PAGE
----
How to UPDATE from SELECT in SQL Server

Data Tutorial

Under most circumstances, SQL updates are performed using direct references to a particular table (UPDATE books SET books.title = 'The Hobbit' WHERE books.id = 1). Yet, on occasion, it may prove beneficial to alter the contents of a table indirectly, by using a subset of data obtained from secondary query statement.

Performing an UPDATE using a secondary SELECT statement can be accomplished in one of two ways, primarily depending upon which version of SQL Server you are using. We’ll briefly explore both options so you can find what works best for you.

Using INNER JOINS

For all SQL Server installations, the most basic method of performing this action is to use an INNER JOIN, whereby values in the columns of two different tables are compared to one another.

UPDATE
  books
SET
  books.primary_author = authors.name
FROM
  books
INNER JOIN
  authors
ON
  books.author_id = authors.id
WHERE
  books.title = 'The Hobbit'

In the above example, we’re UPDATING the books.primary_author field to match the authors.name for ‘The Hobbit’ by JOINING both tables in the query to their respective, matching values of authors.id and books.author_id.

Using MERGE to UPDATE and INSERT Simultaneously

For SQL Server 2008 and newer, Microsoft introduced the exceptionally useful MERGE operation which is similar to the above INNER JOIN method, but MERGE attempts to perform both an UPDATE and an INSERT command together. This effectively synchronizes the two tables based on the query performed, updating and inserting records as necessary for the two to match.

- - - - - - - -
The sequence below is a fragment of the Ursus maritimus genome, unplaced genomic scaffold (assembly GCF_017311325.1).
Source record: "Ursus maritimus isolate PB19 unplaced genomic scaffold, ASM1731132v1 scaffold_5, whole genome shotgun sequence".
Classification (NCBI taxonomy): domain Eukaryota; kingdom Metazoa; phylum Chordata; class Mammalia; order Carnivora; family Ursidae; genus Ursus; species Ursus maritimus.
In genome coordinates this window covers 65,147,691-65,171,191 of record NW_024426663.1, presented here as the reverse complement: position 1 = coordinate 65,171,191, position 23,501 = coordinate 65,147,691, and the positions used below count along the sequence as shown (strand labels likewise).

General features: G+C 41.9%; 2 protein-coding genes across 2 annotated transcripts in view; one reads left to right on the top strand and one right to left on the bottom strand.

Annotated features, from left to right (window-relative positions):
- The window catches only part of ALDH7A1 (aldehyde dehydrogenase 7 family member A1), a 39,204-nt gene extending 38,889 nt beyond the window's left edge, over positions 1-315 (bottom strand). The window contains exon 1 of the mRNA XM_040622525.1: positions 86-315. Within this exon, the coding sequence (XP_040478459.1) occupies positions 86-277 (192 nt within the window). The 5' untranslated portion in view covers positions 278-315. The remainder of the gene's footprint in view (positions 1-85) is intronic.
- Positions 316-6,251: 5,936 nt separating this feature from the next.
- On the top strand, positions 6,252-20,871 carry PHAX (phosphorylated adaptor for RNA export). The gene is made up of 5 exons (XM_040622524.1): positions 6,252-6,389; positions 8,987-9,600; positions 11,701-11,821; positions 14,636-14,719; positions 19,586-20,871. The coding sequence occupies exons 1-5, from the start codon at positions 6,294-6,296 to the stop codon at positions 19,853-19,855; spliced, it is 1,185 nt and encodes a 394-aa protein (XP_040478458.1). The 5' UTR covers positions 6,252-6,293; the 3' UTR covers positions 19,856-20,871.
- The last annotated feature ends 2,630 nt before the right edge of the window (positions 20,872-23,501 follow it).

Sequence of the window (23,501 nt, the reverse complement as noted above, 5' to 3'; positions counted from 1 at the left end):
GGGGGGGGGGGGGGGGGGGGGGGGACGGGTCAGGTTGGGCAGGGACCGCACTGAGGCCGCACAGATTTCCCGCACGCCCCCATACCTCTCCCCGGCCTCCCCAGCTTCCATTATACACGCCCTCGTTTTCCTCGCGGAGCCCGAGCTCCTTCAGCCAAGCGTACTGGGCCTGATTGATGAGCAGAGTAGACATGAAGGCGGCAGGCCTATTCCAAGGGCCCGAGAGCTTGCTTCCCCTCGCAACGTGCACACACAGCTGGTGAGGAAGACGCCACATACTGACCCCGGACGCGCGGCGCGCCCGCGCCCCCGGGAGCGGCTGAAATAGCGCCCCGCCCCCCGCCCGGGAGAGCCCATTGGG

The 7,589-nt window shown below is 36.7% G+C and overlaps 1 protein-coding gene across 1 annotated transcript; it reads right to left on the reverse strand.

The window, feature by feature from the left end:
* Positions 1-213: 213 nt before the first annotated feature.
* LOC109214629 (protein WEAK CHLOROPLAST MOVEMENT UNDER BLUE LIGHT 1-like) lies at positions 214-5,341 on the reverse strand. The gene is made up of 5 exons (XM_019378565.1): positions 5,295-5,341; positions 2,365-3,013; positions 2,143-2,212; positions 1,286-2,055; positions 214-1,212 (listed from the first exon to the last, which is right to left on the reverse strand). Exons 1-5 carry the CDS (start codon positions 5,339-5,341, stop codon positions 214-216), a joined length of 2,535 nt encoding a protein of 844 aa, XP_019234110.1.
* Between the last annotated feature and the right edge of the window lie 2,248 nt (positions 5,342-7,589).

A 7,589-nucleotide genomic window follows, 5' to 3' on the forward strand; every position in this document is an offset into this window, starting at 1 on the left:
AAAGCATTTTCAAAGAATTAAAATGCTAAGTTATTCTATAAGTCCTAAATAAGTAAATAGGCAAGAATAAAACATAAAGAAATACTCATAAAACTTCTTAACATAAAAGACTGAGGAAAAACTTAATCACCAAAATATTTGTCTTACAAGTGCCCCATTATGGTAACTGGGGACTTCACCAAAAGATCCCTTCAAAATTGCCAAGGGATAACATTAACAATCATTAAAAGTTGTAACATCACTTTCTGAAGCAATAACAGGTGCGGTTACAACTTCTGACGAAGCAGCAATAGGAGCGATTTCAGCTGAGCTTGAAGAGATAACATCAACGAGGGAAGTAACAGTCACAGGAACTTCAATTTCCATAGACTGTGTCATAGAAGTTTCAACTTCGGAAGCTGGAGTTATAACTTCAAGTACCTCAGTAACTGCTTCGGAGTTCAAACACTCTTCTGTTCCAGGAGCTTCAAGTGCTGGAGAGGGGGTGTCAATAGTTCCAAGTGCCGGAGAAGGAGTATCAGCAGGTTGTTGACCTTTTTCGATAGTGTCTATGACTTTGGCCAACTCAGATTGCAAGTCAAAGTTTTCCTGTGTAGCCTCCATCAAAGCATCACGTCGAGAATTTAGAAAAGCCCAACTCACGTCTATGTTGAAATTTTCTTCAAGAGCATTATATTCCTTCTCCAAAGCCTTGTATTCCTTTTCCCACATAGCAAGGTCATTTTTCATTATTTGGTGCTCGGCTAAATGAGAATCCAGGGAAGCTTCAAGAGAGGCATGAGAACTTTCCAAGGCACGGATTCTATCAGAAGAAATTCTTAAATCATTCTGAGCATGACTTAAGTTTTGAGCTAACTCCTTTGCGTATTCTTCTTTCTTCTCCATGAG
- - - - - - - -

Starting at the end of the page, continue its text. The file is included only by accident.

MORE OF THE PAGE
MERGE INTO
  books
USING
  authors
ON
  books.author_id = authors.id
WHEN MATCHED THEN
  UPDATE SET
    books.primary_author = authors.name
WHEN NOT MATCHED THEN
  INSERT
    (books.author_id, books.primary_author)
  VALUES
    (authors.id, authors.name)

The full query when using MERGE is certainly a bit more complex then that of a basic INNER JOIN, but once you grasp how the operation functions, you’ll quickly understand how powerful this capability can truly be.

The first few lines are rather self-explanatory:

MERGE INTO
  books
USING
  authors
ON
  books.author_id = authors.id

We want to MERGE INTO (UPDATE/INSERT) the books table by using the secondary authors table, and we’re matching the two based on the same books.author_id = authors.id comparison.

Where the MERGE command differs is in the branching logic that follows.

WHEN MATCHED THEN
  UPDATE SET
    books.primary_author = authors.name

Here we’re asking SQL to perform an action only when records MATCHED – when an existing record is found. In that case, we perform a standard UPDATE just as we did before, setting the books.primary_author field to equal the authors.name field.

Finally, if the query discovers a matching comparative record that doesn’t exist, we instead perform an INSERT.

WHEN NOT MATCHED THEN
  INSERT
    (books.author_id, books.primary_author)
  VALUES
    (authors.id, authors.name)

Here we’re simply asking SQL to INSERT a new record into the books table and passing along the values for the author_id and primary_author fields, grabbed from the associated authors table record.

The end result of our MERGE statement is that for every author in the authors table, we verify whether a corresponding book exists in books. If a record is found, we ensure books.primary_author is set using UPDATE, and where no match is found, we add a new record to books.

With that, you should have a solid understanding of two different methods that can be used to UPDATE records in SQL by using secondary, comparative SELECT statements.